Building a modem in three easy steps
STEP ONE: Design the hardware
Typically, a radio modem provides connectors for an antenna, a power supply and a serial interface. Data is normally exchanged between the modem and the terminal via the serial interface. In addition to this interface, some radio modems, such as the M3000 series of OEM modems, employ I2 C or some other interface that is more powerful and versatile than the standard RS-232C serial interface. In most cases, the actual data being exchanged over the network is still handled by the serial interface, while the second interface is used for communication between the modem and the application. As will become clearer below, the serial interface is often called the MASC port, since it uses the Mobitex asynchronous communications protocol exclusively.
"Basically, a Mobitex radio modem implements the functionality required for the lowest levels of data communication, which are the physical, link and network layers," explains Folke Bergqvist, chief technology officer at Mobitex, Ericsson Mobile Data Design. "Primarily this is done using hardware, but the software - also known as firmware - embedded in the modem plays an important role. Some OEM modems, such as our M3000 products, are also able to host onboard applications, while others are designed to be connected to a separate data terminal."
An important component in the software required for a Mobitex radio modem is the protocol stack. Technically, a protocol stack is the set of protocols that work together on various levels to enable communication over the network. For a complex protocol suite, such as IP (Internet Protocol), the protocol stack must support not only the familiar higher-level protocols ftp (file transfer protocol) and http (hypertext transfer protocol), but dozens of other less familiar protocols. Mobitex is much simpler, requiring only MASC and MPAK protocols (see following sidebar) for basic functionality. It is worth noting, however, that the protocol stacks used in many Mobitex terminals also support additional protocols for POS (point-of-sale) applications, for example, as well as extensions for such purposes as data compression and encryption.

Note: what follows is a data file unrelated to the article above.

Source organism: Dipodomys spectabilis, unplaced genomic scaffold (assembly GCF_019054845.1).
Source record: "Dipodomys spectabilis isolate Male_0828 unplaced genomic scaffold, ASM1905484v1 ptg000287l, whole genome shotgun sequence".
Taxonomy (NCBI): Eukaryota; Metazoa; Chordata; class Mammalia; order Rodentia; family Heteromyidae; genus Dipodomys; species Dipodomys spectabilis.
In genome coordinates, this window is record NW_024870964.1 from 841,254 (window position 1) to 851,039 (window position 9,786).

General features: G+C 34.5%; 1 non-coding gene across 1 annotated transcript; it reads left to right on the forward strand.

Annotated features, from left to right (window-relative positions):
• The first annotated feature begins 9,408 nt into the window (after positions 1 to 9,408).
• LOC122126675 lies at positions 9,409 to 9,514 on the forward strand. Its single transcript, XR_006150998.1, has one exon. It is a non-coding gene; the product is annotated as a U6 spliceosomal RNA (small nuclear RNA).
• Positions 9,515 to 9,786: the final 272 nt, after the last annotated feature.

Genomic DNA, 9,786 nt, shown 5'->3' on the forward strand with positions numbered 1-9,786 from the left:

"Developing the protocol stack and associated software required for the basic radio modem functionality is a challenging task," notes Folke Bergqvist. "For this reason, many designers of wireless data terminals elect to use OEM modems for Mobitex, which are available from a variety of sources and typically provide a high-level application programming interface (API) for developers. Alternatively, several suppliers offer software packages that can be integrated with the modem hardware. This approach requires more work and involves more low-level programming, but it is sometimes the only alternative when a custom design is required."
"We can provide a number of time-saving tools and services during the testing and verification stages to help designers get their product to market faster," notes Folke Bergqvist. "Ericsson has extensive modem expertise that our business partners can leverage. We can also assist in ROSI, MASC and Radio Performance verification. Naturally, these services are provided under strict confidentiality."
As was recently announced, Ericsson does not currently plan to develop any new Mobitex modems. Instead, the company will continue to support the M3000 series OEM radio modems for Mobitex and to assist third-party suppliers in developing new radio modem products. Companies wishing to develop Mobitex modems can thus count on Ericsson's expertise and rest assured that Ericsson is committed to helping its partners succeed in their targeted markets and to making Mobitex an even greater success.